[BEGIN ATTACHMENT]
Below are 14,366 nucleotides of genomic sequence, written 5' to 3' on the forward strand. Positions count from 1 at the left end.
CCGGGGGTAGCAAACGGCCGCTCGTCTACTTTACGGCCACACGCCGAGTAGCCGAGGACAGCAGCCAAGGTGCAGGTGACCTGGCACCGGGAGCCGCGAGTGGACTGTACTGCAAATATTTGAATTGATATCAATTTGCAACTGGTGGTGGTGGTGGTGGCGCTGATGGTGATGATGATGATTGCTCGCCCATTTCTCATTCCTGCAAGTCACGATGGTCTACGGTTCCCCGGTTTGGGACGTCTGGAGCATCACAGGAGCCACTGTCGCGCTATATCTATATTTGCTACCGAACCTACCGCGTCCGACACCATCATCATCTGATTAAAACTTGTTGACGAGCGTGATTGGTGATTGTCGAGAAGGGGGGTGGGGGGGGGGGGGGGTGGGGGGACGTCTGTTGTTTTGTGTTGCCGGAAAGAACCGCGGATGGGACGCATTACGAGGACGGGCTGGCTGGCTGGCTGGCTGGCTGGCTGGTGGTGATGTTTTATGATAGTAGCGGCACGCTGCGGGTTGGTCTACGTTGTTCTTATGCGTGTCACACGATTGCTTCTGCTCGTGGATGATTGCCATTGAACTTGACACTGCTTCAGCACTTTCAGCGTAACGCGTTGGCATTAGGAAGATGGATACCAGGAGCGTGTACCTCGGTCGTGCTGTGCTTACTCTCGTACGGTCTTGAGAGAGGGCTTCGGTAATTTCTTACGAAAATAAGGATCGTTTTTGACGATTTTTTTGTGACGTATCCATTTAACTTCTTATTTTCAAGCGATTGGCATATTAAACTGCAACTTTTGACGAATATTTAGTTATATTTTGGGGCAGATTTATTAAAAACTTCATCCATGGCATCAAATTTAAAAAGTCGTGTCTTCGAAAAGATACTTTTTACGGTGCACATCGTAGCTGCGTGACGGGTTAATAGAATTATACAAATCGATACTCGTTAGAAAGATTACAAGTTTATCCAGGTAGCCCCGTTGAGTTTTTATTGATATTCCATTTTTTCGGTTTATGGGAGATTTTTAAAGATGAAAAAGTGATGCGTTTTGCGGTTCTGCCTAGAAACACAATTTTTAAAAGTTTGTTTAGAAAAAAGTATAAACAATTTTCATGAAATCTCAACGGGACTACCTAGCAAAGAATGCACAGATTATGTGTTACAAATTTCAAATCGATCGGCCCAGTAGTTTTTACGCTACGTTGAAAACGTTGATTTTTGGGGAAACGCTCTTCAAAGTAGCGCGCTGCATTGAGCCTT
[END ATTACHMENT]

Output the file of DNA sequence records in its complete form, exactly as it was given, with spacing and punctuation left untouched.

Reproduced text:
Below are 14,366 nucleotides of genomic sequence, written 5' to 3' on the forward strand. Positions count from 1 at the left end.
CCGGGGGTAGCAAACGGCCGCTCGTCTACTTTACGGCCACACGCCGAGTAGCCGAGGACAGCAGCCAAGGTGCAGGTGACCTGGCACCGGGAGCCGCGAGTGGACTGTACTGCAAATATTTGAATTGATATCAATTTGCAACTGGTGGTGGTGGTGGTGGCGCTGATGGTGATGATGATGATTGCTCGCCCATTTCTCATTCCTGCAAGTCACGATGGTCTACGGTTCCCCGGTTTGGGACGTCTGGAGCATCACAGGAGCCACTGTCGCGCTATATCTATATTTGCTACCGAACCTACCGCGTCCGACACCATCATCATCTGATTAAAACTTGTTGACGAGCGTGATTGGTGATTGTCGAGAAGGGGGGTGGGGGGGGGGGGGGGTGGGGGGACGTCTGTTGTTTTGTGTTGCCGGAAAGAACCGCGGATGGGACGCATTACGAGGACGGGCTGGCTGGCTGGCTGGCTGGCTGGCTGGTGGTGATGTTTTATGATAGTAGCGGCACGCTGCGGGTTGGTCTACGTTGTTCTTATGCGTGTCACACGATTGCTTCTGCTCGTGGATGATTGCCATTGAACTTGACACTGCTTCAGCACTTTCAGCGTAACGCGTTGGCATTAGGAAGATGGATACCAGGAGCGTGTACCTCGGTCGTGCTGTGCTTACTCTCGTACGGTCTTGAGAGAGGGCTTCGGTAATTTCTTACGAAAATAAGGATCGTTTTTGACGATTTTTTTGTGACGTATCCATTTAACTTCTTATTTTCAAGCGATTGGCATATTAAACTGCAACTTTTGACGAATATTTAGTTATATTTTGGGGCAGATTTATTAAAAACTTCATCCATGGCATCAAATTTAAAAAGTCGTGTCTTCGAAAAGATACTTTTTACGGTGCACATCGTAGCTGCGTGACGGGTTAATAGAATTATACAAATCGATACTCGTTAGAAAGATTACAAGTTTATCCAGGTAGCCCCGTTGAGTTTTTATTGATATTCCATTTTTTCGGTTTATGGGAGATTTTTAAAGATGAAAAAGTGATGCGTTTTGCGGTTCTGCCTAGAAACACAATTTTTAAAAGTTTGTTTAGAAAAAAGTATAAACAATTTTCATGAAATCTCAACGGGACTACCTAGCAAAGAATGCACAGATTATGTGTTACAAATTTCAAATCGATCGGCCCAGTAGTTTTTACGCTACGTTGAAAACGTTGATTTTTGGGGAAACGCTCTTCAAAGTAGCGCGCTGCATTGAGCCTT